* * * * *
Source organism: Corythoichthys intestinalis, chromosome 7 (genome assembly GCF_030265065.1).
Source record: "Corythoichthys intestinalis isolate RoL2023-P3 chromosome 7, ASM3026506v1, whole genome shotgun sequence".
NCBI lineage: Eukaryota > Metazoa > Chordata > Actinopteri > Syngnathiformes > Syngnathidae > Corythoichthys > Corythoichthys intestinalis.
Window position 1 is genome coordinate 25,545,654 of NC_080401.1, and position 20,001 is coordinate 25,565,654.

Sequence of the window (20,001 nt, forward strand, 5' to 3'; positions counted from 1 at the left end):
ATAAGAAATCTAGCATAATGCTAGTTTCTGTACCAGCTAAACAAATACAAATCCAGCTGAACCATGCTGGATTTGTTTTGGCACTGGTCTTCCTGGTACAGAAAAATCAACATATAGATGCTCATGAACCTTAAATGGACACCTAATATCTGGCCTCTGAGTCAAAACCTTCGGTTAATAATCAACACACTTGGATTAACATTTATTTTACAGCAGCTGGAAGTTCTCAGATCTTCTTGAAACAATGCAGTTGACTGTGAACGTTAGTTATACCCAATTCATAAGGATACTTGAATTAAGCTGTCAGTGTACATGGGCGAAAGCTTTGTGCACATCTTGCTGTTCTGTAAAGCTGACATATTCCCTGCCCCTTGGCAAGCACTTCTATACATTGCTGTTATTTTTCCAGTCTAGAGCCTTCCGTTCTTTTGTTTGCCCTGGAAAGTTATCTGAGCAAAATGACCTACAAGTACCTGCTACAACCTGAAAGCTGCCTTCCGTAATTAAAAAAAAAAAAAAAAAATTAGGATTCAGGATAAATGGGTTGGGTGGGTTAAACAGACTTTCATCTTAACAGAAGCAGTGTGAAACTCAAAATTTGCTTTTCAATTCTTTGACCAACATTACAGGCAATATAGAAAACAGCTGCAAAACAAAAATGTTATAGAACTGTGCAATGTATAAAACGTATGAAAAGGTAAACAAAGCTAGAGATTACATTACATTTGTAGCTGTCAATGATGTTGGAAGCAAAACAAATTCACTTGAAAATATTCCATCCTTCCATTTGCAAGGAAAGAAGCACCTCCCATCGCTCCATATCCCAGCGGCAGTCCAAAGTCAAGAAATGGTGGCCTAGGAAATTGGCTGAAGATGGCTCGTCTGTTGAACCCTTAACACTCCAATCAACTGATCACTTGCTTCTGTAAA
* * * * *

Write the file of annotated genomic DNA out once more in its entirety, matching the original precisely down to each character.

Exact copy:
Source organism: Corythoichthys intestinalis, chromosome 7 (genome assembly GCF_030265065.1).
Source record: "Corythoichthys intestinalis isolate RoL2023-P3 chromosome 7, ASM3026506v1, whole genome shotgun sequence".
NCBI lineage: Eukaryota > Metazoa > Chordata > Actinopteri > Syngnathiformes > Syngnathidae > Corythoichthys > Corythoichthys intestinalis.
Window position 1 is genome coordinate 25,545,654 of NC_080401.1, and position 20,001 is coordinate 25,565,654.

Sequence of the window (20,001 nt, forward strand, 5' to 3'; positions counted from 1 at the left end):
ATAAGAAATCTAGCATAATGCTAGTTTCTGTACCAGCTAAACAAATACAAATCCAGCTGAACCATGCTGGATTTGTTTTGGCACTGGTCTTCCTGGTACAGAAAAATCAACATATAGATGCTCATGAACCTTAAATGGACACCTAATATCTGGCCTCTGAGTCAAAACCTTCGGTTAATAATCAACACACTTGGATTAACATTTATTTTACAGCAGCTGGAAGTTCTCAGATCTTCTTGAAACAATGCAGTTGACTGTGAACGTTAGTTATACCCAATTCATAAGGATACTTGAATTAAGCTGTCAGTGTACATGGGCGAAAGCTTTGTGCACATCTTGCTGTTCTGTAAAGCTGACATATTCCCTGCCCCTTGGCAAGCACTTCTATACATTGCTGTTATTTTTCCAGTCTAGAGCCTTCCGTTCTTTTGTTTGCCCTGGAAAGTTATCTGAGCAAAATGACCTACAAGTACCTGCTACAACCTGAAAGCTGCCTTCCGTAATTAAAAAAAAAAAAAAAAAATTAGGATTCAGGATAAATGGGTTGGGTGGGTTAAACAGACTTTCATCTTAACAGAAGCAGTGTGAAACTCAAAATTTGCTTTTCAATTCTTTGACCAACATTACAGGCAATATAGAAAACAGCTGCAAAACAAAAATGTTATAGAACTGTGCAATGTATAAAACGTATGAAAAGGTAAACAAAGCTAGAGATTACATTACATTTGTAGCTGTCAATGATGTTGGAAGCAAAACAAATTCACTTGAAAATATTCCATCCTTCCATTTGCAAGGAAAGAAGCACCTCCCATCGCTCCATATCCCAGCGGCAGTCCAAAGTCAAGAAATGGTGGCCTAGGAAATTGGCTGAAGATGGCTCGTCTGTTGAACCCTTAACACTCCAATCAACTGATCACTTGCTTCTGTAAA